1. Normal and Malignant Hematopoiesis

  1. Hussain I. Saba MD, PHD3 and
  2. Ghulam J. Mufti MB, DM, FRCP, FRCPATH4
  1. Bijal D. Shah1 and
  2. Kenneth S. Zuckerman2

Published Online: 24 MAR 2011

DOI: 10.1002/9781444394016.ch1

Advances in Malignant Hematology

Advances in Malignant Hematology

How to Cite

Shah, B. D. and Zuckerman, K. S. (2011) Normal and Malignant Hematopoiesis, in Advances in Malignant Hematology (eds H. I. Saba and G. J. Mufti), Wiley-Blackwell, Oxford, UK. doi: 10.1002/9781444394016.ch1

Editor Information

  1. 3

    James A. Haley Veterans' Hospital, H. Lee Moffitt Cancer Center and Research Institute, University of South Florida College of Medicine, Tampa, FL, USA

  2. 4

    Department of Haematological Medicine, Guy's and St Thomas' School of Medicine, King's College Hospital, London, UK

Author Information

  1. 1

    University of South Florida, Tampa, Florida, USA

  2. 2

    H. Lee Moffitt Cancer Center, and University of South Florida, Tampa, Florida, USA

Publication History

  1. Published Online: 24 MAR 2011
  2. Published Print: 16 APR 2011

ISBN Information

Print ISBN: 9781405196260

Online ISBN: 9781444394016

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Keywords:

  • hematopoiesis;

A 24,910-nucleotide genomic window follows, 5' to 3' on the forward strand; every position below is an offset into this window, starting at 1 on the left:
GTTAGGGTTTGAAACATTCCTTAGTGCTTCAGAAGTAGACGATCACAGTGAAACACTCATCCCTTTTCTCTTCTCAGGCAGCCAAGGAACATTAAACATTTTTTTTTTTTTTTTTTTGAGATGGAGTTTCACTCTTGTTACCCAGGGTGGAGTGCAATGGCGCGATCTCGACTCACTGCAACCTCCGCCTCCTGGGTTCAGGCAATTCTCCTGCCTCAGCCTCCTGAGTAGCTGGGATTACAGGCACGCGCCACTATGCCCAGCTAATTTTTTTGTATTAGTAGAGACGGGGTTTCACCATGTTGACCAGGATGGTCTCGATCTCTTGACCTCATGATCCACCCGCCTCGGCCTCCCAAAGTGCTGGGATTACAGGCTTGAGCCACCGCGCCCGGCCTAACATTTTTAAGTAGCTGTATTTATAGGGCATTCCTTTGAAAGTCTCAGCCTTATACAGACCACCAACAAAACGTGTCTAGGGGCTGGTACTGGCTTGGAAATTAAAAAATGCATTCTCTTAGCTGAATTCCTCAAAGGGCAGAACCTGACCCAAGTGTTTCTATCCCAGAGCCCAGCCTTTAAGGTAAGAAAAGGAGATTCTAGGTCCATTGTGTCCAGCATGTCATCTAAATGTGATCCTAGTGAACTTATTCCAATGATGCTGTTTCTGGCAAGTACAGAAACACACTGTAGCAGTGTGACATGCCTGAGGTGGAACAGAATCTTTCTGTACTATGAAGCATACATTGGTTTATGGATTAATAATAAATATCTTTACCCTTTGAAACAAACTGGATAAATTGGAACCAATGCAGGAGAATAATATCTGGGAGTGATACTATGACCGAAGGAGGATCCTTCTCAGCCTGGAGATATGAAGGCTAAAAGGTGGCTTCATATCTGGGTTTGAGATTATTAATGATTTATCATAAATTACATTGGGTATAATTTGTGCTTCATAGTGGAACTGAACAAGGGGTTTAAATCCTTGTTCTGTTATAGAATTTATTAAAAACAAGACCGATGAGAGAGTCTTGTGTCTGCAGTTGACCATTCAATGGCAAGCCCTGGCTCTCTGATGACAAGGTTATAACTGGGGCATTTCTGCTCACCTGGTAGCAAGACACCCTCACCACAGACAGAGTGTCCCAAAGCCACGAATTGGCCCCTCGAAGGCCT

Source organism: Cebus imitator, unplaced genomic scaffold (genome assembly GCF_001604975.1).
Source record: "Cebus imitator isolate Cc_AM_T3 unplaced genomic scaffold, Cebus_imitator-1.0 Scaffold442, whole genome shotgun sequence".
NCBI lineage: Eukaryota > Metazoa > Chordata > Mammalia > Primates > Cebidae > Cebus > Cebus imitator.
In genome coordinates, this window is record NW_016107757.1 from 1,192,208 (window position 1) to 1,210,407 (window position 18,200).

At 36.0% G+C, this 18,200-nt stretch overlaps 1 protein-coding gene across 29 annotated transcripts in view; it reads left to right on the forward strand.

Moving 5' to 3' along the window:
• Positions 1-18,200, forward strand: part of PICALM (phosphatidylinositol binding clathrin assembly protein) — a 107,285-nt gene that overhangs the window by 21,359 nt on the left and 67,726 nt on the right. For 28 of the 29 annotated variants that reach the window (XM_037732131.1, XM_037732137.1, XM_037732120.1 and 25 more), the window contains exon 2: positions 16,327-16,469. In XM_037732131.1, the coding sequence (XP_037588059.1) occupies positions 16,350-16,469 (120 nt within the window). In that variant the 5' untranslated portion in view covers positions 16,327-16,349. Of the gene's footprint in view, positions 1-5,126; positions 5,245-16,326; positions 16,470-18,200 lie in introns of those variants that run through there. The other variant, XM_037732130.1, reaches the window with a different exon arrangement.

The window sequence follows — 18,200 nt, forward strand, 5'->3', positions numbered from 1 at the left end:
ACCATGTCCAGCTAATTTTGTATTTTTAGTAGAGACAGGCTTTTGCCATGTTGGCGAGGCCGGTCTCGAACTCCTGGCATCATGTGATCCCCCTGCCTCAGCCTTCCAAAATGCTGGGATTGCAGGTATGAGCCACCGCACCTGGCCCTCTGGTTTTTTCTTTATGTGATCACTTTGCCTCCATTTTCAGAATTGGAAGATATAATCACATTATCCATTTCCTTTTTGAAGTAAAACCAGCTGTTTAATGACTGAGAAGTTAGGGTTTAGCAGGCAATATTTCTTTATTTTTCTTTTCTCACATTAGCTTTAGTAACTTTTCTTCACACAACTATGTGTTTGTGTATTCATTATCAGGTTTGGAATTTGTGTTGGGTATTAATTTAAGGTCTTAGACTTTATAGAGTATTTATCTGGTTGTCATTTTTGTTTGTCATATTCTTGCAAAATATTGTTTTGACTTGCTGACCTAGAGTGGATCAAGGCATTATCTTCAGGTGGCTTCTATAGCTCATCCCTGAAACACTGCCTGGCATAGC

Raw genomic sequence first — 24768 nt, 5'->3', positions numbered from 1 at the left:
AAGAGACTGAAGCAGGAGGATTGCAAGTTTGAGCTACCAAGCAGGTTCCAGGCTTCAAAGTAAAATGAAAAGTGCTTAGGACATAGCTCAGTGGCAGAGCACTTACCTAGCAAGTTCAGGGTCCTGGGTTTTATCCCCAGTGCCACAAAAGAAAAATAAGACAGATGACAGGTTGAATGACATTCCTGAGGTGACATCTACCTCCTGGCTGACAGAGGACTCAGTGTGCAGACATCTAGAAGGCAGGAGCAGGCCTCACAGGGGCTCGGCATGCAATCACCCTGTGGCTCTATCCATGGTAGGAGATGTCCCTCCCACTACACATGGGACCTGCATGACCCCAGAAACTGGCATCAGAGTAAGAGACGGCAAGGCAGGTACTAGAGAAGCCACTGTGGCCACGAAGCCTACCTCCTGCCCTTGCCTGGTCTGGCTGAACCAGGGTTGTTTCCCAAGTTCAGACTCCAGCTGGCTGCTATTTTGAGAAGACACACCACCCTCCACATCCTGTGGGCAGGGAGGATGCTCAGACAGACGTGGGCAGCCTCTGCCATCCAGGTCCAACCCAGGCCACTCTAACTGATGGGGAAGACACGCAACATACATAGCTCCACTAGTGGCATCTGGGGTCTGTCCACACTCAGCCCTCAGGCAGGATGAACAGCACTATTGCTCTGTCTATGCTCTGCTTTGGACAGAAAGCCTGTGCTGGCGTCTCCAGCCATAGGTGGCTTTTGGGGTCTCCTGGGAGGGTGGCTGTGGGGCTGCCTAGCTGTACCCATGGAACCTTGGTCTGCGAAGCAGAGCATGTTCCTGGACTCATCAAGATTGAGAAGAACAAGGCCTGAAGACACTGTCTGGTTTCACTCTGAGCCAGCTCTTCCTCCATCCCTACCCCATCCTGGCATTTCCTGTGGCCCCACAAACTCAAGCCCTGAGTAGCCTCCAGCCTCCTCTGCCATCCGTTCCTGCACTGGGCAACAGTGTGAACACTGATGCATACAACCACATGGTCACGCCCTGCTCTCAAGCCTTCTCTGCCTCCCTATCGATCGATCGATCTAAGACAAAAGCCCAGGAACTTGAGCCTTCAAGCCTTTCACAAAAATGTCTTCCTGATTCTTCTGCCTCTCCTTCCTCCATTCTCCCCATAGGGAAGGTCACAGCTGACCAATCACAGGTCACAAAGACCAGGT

• stem cells;
  • microenvironment;
  • growth factors;
  • cytokines;
  • receptors;
  • transcription factors;
  • microRNA;
  • signal transduction;
  • leukemia stem cells

Summary

Hematopoiesis is the process by which immature pluripotent hematopoietic stem cells (HSC) self-renew or differentiate into any of the mature blood cell lineages. The repopulating HSC are rare, but through their capacity to both self-renew and differentiate, they maintain the ability of the bone marrow to produce more than a quadrillion blood cells throughout a normal lifespan. Self-renewal, proliferation, and differentiation are influenced by delicate balances of complex regulatory processes, including cellular and extracellular matrix components of the hematopoietic microenvironment, growth factors, signal transduction pathways, transcription factors, and microRNAs. Normal hematopoietic progenitors can be transformed into leukemia cells by dysregulation of these processes, caused by mutations in genes encoding critical regulatory molecules. A small population of leukemia stem cells is primarily responsible for maintaining leukemia cell survival and proliferation. Understanding the principal mechanisms governing hematopoiesis is critical to deconstructing the pathways that drive hematologic malignancy and identifying potential therapeutic targets.